Chances are you probably don’t know me or know my son, Callum. This is highly likely. But chances are that you do know someone with autism.
This is the story of how my son fell down a long dark hole, and how Elephants brought him back.
The hole was not a real hole as we are used to thinking of holes, but it was just as scary, just as real. Parents of children with autism or disabilities know this hole well. It’s the precise depth their hearts plunge when they learn that their child has an obstacle to thriving.
My first sense of my son’s diagnosis was the day my bouncing baby boy “faded” behind the eyes.
The Fall into Autism
He had always been different from his twin brother who was the paradigm of babbling cheerfulness. He was not as interested in people as his twin, and when people took interest in him, he was not so responsive. He smiled less and played with toys less. In spite of that, I felt I understood him. He would look at me with those starry eyes and my heart would fill with the peace and joy parents have the gift of knowing.
Then, suddenly, that ended. That peace went away. At about four months, Callum would not look at me, even when feeding him. I did not exist.
It wasn’t a fluke. This sudden disengagement from me persisted. More and more I felt a gap widen between him and me. We rejoiced when he gained skills and were bewildered when he lost them completely two or three months later. His symptoms were so prominent that when I spoke with his Nurse about the possibility of autism at 10 months old, she gave me the serious and reassuring nod that her thoughts had been the same.
I sat on the floor of my living room, staring at the naked back of my son. After calling his name several times, he had not responded. He had not even stirred. My calls to specialists seemed just as unresponsive, I was met with two year waiting lists and waiting lists for waiting lists. I was alone and a canyon lay between me and my son. I did not understand him, I did not know him much beyond the fact that he liked bananas.
“Breakthrough came in the form of a smile…”
Breakthrough came in the form of a smile. One day while doing errands, I passed my son sitting in his usual space on the carpet. He had a smile on his face. A real, genuine, elated smile. In his hand there was a book with a picture of an elephant. Over the next few weeks we began to notice a pattern of Callum smiling when he saw elephants or if something reminded him of elephants.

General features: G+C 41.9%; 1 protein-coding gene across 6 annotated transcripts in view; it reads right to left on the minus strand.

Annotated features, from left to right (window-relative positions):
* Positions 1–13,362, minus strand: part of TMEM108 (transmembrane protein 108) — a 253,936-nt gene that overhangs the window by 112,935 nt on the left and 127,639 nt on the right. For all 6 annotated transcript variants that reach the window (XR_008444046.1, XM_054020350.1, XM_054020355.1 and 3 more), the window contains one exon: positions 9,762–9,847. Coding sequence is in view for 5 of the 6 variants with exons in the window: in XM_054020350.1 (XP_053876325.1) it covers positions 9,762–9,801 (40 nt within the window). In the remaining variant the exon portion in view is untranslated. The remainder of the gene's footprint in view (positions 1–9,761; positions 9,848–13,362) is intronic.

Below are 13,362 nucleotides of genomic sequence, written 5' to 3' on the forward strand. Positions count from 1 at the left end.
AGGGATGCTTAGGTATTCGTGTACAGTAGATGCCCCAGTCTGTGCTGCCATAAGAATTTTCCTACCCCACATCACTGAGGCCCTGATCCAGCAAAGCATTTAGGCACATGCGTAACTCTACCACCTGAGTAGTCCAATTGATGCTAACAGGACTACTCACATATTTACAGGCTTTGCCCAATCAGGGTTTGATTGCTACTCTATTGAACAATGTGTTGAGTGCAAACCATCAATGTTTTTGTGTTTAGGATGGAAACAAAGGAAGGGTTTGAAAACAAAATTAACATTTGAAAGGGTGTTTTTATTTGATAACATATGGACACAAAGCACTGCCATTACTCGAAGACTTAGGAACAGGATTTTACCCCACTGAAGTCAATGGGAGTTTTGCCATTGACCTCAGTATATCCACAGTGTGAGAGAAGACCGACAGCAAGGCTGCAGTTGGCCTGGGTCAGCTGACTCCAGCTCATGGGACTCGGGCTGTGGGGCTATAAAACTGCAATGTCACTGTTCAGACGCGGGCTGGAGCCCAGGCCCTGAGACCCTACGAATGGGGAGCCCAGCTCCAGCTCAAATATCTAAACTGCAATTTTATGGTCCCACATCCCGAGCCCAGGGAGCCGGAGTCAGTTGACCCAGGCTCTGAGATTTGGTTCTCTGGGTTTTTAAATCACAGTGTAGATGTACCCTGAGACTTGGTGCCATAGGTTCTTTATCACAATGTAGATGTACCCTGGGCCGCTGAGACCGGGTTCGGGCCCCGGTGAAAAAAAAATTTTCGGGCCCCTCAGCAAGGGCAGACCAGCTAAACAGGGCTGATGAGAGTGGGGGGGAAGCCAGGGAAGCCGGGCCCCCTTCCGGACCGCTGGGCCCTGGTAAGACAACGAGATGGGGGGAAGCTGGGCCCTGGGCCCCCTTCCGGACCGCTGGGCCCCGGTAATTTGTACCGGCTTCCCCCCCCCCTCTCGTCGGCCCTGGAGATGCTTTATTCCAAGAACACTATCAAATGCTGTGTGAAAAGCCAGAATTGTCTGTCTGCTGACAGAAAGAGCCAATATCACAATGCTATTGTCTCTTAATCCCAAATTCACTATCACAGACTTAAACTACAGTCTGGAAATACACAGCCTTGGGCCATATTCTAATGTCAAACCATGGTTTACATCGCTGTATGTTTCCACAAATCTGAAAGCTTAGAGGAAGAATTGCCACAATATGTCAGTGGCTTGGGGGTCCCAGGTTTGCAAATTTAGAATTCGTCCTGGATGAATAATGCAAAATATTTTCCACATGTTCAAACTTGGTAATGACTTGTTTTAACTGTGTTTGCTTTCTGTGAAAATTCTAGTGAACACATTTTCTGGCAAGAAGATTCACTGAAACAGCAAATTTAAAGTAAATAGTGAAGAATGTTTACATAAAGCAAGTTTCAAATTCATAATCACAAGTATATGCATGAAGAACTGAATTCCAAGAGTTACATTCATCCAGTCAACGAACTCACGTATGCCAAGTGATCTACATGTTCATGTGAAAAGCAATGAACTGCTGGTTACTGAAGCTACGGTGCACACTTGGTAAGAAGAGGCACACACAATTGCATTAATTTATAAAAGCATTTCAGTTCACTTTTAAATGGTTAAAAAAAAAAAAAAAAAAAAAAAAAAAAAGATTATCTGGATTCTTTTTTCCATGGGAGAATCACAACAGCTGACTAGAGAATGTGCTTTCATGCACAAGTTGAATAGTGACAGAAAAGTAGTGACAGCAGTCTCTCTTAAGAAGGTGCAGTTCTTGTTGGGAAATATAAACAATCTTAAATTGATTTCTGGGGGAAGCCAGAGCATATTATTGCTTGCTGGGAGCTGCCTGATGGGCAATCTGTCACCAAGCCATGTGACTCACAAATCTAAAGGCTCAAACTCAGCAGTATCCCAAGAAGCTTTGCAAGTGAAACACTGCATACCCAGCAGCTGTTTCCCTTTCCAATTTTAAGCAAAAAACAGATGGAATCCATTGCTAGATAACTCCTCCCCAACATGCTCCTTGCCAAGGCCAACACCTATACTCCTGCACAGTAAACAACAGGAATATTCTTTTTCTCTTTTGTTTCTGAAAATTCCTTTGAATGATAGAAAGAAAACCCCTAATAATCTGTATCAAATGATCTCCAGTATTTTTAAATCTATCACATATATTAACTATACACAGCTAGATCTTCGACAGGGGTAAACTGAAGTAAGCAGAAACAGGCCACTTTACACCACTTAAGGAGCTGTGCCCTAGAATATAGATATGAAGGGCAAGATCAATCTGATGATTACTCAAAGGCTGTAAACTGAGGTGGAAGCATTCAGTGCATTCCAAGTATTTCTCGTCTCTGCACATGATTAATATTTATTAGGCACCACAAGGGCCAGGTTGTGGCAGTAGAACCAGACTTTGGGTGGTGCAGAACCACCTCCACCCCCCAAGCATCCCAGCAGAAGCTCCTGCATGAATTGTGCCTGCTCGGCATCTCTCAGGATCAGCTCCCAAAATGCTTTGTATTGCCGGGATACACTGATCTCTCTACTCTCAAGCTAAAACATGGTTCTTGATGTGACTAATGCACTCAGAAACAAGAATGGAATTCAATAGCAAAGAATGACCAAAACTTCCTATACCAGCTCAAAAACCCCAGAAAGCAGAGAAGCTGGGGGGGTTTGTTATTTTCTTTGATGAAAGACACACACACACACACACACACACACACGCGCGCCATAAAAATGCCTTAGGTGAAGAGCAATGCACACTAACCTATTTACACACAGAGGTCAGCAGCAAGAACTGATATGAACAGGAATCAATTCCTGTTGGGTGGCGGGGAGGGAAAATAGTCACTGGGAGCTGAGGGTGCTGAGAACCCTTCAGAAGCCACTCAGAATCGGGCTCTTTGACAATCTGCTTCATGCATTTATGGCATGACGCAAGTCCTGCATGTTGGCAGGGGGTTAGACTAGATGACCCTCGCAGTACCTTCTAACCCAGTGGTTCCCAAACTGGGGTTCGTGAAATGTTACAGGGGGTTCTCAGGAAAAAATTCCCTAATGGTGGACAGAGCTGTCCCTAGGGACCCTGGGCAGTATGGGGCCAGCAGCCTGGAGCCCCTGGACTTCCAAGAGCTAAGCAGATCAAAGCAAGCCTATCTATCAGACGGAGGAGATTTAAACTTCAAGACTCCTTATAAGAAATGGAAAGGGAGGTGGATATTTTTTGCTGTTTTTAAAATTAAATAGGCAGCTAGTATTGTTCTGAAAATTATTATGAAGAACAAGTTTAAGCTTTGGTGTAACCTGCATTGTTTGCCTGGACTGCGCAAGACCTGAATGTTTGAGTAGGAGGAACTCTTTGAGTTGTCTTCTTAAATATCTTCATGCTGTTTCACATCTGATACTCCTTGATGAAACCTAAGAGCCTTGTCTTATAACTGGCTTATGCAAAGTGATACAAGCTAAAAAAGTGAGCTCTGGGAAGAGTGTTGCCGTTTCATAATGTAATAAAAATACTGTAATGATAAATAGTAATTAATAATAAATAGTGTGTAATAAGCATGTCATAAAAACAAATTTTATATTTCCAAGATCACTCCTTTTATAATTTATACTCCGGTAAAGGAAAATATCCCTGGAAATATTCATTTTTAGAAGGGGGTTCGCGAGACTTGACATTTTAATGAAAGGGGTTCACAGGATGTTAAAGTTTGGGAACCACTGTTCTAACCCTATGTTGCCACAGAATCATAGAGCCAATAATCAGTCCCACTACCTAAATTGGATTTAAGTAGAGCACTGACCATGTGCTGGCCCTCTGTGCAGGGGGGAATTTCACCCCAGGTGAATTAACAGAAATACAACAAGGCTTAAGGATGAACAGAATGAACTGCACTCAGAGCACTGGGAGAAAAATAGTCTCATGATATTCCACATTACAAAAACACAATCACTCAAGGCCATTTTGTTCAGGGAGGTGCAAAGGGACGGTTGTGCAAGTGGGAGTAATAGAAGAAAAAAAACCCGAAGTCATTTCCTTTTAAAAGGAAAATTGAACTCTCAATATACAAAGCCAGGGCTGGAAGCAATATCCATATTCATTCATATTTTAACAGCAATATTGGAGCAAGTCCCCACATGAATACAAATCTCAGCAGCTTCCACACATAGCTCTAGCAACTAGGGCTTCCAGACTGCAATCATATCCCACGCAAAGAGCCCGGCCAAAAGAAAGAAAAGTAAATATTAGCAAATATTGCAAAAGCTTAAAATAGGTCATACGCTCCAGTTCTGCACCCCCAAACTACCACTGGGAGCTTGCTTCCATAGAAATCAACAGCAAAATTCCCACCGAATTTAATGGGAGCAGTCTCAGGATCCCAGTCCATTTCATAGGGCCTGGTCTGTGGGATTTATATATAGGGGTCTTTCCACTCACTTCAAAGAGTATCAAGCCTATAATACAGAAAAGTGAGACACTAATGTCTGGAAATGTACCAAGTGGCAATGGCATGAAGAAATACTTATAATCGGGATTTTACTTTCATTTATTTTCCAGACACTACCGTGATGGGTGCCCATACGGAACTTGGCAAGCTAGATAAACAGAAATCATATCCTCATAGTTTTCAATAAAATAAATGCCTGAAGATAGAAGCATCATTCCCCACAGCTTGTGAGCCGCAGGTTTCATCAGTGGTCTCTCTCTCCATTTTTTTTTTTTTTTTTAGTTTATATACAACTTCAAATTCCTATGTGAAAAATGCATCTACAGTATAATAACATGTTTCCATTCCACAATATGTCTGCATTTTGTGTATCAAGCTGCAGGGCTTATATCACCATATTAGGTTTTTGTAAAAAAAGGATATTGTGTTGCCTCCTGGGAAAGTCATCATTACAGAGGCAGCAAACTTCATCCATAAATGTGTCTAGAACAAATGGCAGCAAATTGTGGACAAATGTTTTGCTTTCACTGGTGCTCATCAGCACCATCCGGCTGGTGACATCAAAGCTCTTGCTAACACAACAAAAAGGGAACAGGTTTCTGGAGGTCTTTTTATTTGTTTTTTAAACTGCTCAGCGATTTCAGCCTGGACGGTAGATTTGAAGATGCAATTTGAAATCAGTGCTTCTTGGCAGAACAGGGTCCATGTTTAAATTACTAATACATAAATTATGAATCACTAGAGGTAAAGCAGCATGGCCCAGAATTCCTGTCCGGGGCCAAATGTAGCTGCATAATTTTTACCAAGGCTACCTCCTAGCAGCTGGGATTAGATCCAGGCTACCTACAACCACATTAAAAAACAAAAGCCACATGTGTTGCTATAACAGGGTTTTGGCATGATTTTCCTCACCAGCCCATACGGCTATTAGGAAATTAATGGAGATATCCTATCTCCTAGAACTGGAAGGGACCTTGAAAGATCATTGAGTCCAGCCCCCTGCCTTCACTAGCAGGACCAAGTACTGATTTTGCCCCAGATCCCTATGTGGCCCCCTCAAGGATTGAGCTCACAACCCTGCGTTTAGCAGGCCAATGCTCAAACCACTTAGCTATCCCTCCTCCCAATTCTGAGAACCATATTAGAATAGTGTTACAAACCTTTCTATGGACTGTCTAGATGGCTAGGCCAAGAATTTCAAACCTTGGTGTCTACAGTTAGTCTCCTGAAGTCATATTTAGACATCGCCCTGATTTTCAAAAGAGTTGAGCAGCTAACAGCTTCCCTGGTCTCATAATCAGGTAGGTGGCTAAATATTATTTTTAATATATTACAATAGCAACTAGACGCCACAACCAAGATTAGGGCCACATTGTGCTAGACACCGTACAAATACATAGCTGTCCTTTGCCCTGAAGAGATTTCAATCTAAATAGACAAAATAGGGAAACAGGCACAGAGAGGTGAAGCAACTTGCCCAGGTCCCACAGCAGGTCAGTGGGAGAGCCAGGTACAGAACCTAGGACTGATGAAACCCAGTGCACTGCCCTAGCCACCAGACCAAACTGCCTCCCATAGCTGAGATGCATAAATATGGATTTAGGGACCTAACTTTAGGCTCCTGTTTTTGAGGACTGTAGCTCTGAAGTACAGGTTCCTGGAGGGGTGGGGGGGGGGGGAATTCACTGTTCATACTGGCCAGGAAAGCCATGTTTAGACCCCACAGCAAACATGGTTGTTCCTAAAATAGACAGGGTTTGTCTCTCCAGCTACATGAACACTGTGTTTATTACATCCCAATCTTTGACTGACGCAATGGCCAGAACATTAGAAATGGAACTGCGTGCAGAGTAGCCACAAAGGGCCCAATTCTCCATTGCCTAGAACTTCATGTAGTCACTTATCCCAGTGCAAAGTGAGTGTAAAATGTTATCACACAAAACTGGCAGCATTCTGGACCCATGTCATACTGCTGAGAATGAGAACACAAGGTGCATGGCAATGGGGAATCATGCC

Prior to that, Callum’s favorite “toy” was not a toy at all but a springy cord of a cell phone car charger. If we took it from him, he would scream wildly. We suddenly realized that the cord reminded him of an elephant trunk.
An idea dawned on me. As best I could, I drew a picture of an elephant with floppy ears, jolly cheeks, a goofy smile and a silly trunk. My son caught notice and glanced over my shoulder.
His face broke into a smile. Then…he looked at me. His dark beautiful eyes met my own and…Contact. It was like NASA getting a signal from a spacecraft they thought they’d lost.
The days and years that have followed have had triumphs and moments that feel like non-triumphs. Elephants have connected them together.
Toothbrushing was a battleground every night punctuated by the screams of a child that felt threatened until I drew a picture of our silly elephant brushing his teeth. Even now, at 10 years old Callum hates brushing his teeth. He’ll do it however in exchange for a story that I make up for him, a story with an Elephant as the main character.
Another Kind of Language
Callum did not speak until he was nearly five, but began a conversation with us through Elephants. His need to fill his world with them gave him the drive to master a pencil, a paintbrush, a marker and to place Elephants in every part of his life. Heaven forbid he run out of paper, our walls would have elephants marching down them.